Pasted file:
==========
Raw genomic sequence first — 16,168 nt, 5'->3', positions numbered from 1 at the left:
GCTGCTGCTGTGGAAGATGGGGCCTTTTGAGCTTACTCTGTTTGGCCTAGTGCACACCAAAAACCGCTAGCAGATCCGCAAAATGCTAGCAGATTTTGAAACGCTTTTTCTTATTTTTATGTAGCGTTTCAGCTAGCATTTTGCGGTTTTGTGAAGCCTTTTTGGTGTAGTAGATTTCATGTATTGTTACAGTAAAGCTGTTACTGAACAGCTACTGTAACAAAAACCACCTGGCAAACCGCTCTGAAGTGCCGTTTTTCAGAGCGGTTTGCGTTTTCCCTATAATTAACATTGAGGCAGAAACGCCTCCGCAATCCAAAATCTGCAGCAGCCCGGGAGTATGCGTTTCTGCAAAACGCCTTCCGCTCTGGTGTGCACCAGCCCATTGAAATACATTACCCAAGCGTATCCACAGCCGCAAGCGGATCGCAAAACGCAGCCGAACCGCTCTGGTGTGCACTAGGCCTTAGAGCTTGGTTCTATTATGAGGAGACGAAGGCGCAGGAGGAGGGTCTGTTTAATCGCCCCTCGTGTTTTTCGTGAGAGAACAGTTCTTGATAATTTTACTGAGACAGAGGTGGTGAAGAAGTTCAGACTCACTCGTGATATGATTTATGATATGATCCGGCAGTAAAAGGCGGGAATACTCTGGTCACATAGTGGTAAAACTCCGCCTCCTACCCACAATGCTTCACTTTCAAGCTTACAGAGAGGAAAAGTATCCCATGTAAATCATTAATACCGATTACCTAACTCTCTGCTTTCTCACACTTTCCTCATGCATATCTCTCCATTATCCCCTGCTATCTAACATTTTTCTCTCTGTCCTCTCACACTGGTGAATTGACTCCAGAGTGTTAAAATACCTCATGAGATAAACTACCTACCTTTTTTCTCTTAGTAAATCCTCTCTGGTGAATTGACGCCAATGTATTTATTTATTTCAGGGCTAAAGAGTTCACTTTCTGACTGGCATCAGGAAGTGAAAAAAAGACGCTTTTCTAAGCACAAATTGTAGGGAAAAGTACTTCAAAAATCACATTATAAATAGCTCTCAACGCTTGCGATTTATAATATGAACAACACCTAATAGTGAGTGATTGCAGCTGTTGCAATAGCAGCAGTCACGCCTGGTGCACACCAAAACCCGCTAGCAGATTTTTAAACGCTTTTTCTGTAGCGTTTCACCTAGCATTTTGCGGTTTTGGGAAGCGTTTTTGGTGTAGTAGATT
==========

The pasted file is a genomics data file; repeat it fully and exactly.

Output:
Raw genomic sequence first — 16,168 nt, 5'->3', positions numbered from 1 at the left:
GCTGCTGCTGTGGAAGATGGGGCCTTTTGAGCTTACTCTGTTTGGCCTAGTGCACACCAAAAACCGCTAGCAGATCCGCAAAATGCTAGCAGATTTTGAAACGCTTTTTCTTATTTTTATGTAGCGTTTCAGCTAGCATTTTGCGGTTTTGTGAAGCCTTTTTGGTGTAGTAGATTTCATGTATTGTTACAGTAAAGCTGTTACTGAACAGCTACTGTAACAAAAACCACCTGGCAAACCGCTCTGAAGTGCCGTTTTTCAGAGCGGTTTGCGTTTTCCCTATAATTAACATTGAGGCAGAAACGCCTCCGCAATCCAAAATCTGCAGCAGCCCGGGAGTATGCGTTTCTGCAAAACGCCTTCCGCTCTGGTGTGCACCAGCCCATTGAAATACATTACCCAAGCGTATCCACAGCCGCAAGCGGATCGCAAAACGCAGCCGAACCGCTCTGGTGTGCACTAGGCCTTAGAGCTTGGTTCTATTATGAGGAGACGAAGGCGCAGGAGGAGGGTCTGTTTAATCGCCCCTCGTGTTTTTCGTGAGAGAACAGTTCTTGATAATTTTACTGAGACAGAGGTGGTGAAGAAGTTCAGACTCACTCGTGATATGATTTATGATATGATCCGGCAGTAAAAGGCGGGAATACTCTGGTCACATAGTGGTAAAACTCCGCCTCCTACCCACAATGCTTCACTTTCAAGCTTACAGAGAGGAAAAGTATCCCATGTAAATCATTAATACCGATTACCTAACTCTCTGCTTTCTCACACTTTCCTCATGCATATCTCTCCATTATCCCCTGCTATCTAACATTTTTCTCTCTGTCCTCTCACACTGGTGAATTGACTCCAGAGTGTTAAAATACCTCATGAGATAAACTACCTACCTTTTTTCTCTTAGTAAATCCTCTCTGGTGAATTGACGCCAATGTATTTATTTATTTCAGGGCTAAAGAGTTCACTTTCTGACTGGCATCAGGAAGTGAAAAAAAGACGCTTTTCTAAGCACAAATTGTAGGGAAAAGTACTTCAAAAATCACATTATAAATAGCTCTCAACGCTTGCGATTTATAATATGAACAACACCTAATAGTGAGTGATTGCAGCTGTTGCAATAGCAGCAGTCACGCCTGGTGCACACCAAAACCCGCTAGCAGATTTTTAAACGCTTTTTCTGTAGCGTTTCACCTAGCATTTTGCGGTTTTGGGAAGCGTTTTTGGTGTAGTAGATT